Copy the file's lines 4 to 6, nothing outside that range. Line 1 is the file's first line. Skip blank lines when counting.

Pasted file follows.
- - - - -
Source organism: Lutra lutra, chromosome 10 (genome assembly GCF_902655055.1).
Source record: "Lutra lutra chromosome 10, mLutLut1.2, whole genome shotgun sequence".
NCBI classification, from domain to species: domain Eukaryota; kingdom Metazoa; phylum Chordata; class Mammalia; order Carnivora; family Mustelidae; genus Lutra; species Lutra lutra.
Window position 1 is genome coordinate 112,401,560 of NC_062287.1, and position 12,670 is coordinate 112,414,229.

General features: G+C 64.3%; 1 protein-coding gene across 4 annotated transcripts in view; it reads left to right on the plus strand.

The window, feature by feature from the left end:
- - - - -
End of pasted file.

Window position 1 is genome coordinate 112,401,560 of NC_062287.1, and position 12,670 is coordinate 112,414,229.

General features: G+C 64.3%; 1 protein-coding gene across 4 annotated transcripts in view; it reads left to right on the plus strand.

The window, feature by feature from the left end: